COVID-19 is a generation-defining moment for young people, which will have a disproportionate, long-term impact on young people’s lives.
A coalition of youth services led by Youth Affairs Council Victoria (YACVic) has secured $6.77 million from the Working for Victoria Fund to create new jobs to help address the impact of COVID-19 on the lives of young Victorians.
Members of the coalition include Youth Support Advocacy Service (YSAS), Centre for Multicultural Youth (CMY), Centre for Excellence in Child and Family Welfare (CFECFW), Brophy Family & Youth Services, Whitelion Youth Agency, Primary Care Connect, and the Victorian Local Learning and Employment Networks (VicLLENs).
The roles to be created include 51 Youth Outreach Workers, as well a variety of roles to support and strengthen the youth sector during the COVID-19 crisis and recovery.
“Right now, youth workers matter more than ever. This pandemic is hitting young people harder than any other group, with job losses, disrupted education, mental distress and social isolation,” says Katherine Ellis, CEO of YACVic.
“This Working for Victoria Fund investment by the government recognises the vital role of the youth sector in supporting young people through this crisis, and minimising the long-term scarring that can occur with a major social and economic shock.
“Every young person needs to be valued, supported and connected to their community during this emergency and beyond into the recovery.”
COVID-19 has brought surging demand for the youth sector amid uncertainty and disruption, and transitioning services to be delivered online.
Andrew Bruun, CEO of YSAS says that “youth workers have a vital role in keeping young people safe and connected in their communities.”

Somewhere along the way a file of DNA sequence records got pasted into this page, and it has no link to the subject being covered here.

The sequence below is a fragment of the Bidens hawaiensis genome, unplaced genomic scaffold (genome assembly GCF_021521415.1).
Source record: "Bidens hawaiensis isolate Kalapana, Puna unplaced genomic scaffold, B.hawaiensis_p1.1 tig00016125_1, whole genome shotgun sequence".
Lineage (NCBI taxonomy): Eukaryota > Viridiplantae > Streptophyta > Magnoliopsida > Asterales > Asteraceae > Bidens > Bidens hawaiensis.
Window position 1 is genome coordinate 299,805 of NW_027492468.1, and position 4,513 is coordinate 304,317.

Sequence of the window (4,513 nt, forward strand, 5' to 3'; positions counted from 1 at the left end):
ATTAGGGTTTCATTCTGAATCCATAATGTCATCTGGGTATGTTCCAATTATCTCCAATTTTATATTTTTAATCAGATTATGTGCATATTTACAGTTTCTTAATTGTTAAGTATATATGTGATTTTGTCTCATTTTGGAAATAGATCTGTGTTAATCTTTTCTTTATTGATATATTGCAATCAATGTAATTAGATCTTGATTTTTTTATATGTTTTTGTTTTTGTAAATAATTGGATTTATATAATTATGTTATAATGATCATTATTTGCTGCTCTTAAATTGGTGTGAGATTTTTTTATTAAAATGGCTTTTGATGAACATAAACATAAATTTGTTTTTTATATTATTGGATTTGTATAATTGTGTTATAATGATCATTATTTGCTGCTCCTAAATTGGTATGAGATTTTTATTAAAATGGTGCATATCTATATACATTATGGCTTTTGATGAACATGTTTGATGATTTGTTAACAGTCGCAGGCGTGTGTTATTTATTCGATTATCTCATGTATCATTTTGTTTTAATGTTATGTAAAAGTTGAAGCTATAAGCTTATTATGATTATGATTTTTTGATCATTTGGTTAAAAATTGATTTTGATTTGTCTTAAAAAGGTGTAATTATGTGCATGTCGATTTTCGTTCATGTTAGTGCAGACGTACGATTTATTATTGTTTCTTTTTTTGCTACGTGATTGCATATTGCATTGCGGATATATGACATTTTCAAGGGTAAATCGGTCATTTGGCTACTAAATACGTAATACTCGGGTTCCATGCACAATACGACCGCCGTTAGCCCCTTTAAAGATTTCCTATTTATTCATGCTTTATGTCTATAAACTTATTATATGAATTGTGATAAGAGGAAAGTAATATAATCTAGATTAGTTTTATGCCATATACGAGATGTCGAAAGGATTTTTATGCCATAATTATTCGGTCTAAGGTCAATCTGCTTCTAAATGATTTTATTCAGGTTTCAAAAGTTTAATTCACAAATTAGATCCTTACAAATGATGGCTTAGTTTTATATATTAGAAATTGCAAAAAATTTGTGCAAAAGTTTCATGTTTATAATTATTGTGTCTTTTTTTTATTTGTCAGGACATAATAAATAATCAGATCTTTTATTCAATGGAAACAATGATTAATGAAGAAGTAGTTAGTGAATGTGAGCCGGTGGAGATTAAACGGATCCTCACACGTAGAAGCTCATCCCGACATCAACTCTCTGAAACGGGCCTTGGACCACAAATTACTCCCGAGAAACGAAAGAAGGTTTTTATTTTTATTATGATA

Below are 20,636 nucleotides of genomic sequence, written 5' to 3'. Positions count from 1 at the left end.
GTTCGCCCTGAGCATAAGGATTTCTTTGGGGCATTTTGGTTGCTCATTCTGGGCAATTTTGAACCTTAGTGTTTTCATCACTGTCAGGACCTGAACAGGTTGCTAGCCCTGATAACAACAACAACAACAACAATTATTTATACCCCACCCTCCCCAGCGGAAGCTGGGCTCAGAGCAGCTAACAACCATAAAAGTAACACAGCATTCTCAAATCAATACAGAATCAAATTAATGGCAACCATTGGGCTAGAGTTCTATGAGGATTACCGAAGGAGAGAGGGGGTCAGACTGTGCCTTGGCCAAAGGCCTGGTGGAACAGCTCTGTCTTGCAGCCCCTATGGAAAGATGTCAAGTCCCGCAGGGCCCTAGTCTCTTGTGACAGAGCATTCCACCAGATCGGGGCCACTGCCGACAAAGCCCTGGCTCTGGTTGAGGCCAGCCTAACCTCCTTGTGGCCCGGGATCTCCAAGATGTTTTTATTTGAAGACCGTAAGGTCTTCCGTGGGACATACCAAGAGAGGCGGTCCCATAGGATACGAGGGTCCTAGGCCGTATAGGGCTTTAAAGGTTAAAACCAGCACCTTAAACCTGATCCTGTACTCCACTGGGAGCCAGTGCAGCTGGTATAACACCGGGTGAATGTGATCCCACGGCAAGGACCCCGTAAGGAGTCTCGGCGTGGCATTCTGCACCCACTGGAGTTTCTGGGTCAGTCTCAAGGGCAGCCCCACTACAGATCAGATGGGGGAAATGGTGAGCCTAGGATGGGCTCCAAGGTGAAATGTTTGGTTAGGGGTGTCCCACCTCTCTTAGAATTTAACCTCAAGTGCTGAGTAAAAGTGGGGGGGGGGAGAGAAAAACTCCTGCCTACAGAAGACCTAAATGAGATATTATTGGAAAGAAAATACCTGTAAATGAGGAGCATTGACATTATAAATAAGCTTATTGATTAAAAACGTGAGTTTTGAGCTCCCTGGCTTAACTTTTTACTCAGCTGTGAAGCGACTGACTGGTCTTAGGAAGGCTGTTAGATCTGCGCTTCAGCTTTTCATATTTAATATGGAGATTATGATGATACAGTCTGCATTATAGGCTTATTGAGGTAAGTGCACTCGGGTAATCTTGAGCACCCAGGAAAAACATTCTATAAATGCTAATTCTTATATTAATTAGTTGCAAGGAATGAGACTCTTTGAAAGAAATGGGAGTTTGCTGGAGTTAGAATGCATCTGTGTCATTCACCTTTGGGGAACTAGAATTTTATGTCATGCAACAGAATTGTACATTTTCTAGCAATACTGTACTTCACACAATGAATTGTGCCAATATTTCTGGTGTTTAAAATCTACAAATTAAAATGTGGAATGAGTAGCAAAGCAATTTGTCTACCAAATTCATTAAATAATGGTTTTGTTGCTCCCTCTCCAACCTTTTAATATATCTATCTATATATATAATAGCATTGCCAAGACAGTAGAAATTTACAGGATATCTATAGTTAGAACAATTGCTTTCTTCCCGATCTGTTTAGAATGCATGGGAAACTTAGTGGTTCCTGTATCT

“Isolation, loneliness and boredom are issues that need to be tackled head on to prevent other serious problems from developing for young people and families.”
Carmel Guerrra, CEO of CMY says she has seen “a significant increase in demand for our youth support services during COVID-19, and youth unemployment is a key area of concern for young people from migrant and refugee backgrounds.”
“With this funding we’ll be investing in young people, with a focus on employing more multicultural staff under 30, to meet increasing demands and support people back into work force.”
The funding also includes creation of dedicated youth outreach roles in rural and regional Victoria.
“COVID-19 has created additional challenges for young people who already face significant geographic hurdles to engage with services. It is so important that we increase services’ capacity to support young people in rural and regional areas,” says Rebecca Lorains, CEO of Primary Care Connect in Shepparton.
YACVic is delighted to be collaborating with other key players in the youth sector to support young people’s recovery from COVID-19.
“One of the great things about the youth sector is that we recognise that we’re stronger as a collective,” says Ms Ellis.
“It will take a collaborative effort to tackle this generation-defining pandemic and create a safe, fair and prosperous future for young people.”
Quotes attributable to Deb Tsobaris, CEO, CFECFW
"This program throws an invaluable lifeline to young people doing it tough right now. The Centre is very proud to support and be part of this initiative."
Quotes attributable to Trent McCarthy, Chair, VicLLENs
"This funding will help us get vital information and supports to young people and communities across Victoria. With the loss of thousands of entry-level jobs due to COVID-19, local connections and solutions to youth employment are more important than ever."
Media Contact: Katherine Ellis, YACVic CEO is available for interviews. For media enquiries you can contact Thomas Feng, YACVic Media and Communications Manager on 0431 285 275.
About Youth Affairs Council Victoria (YACVic)
Youth Affairs Council Victoria (YACVic) is the peak body and leading advocate for young people aged 12–25 and the youth sector in Victoria. Established in 1960, YACVic advocates for the rights of young people in Victoria to ensure they are active, visible and valued in their communities.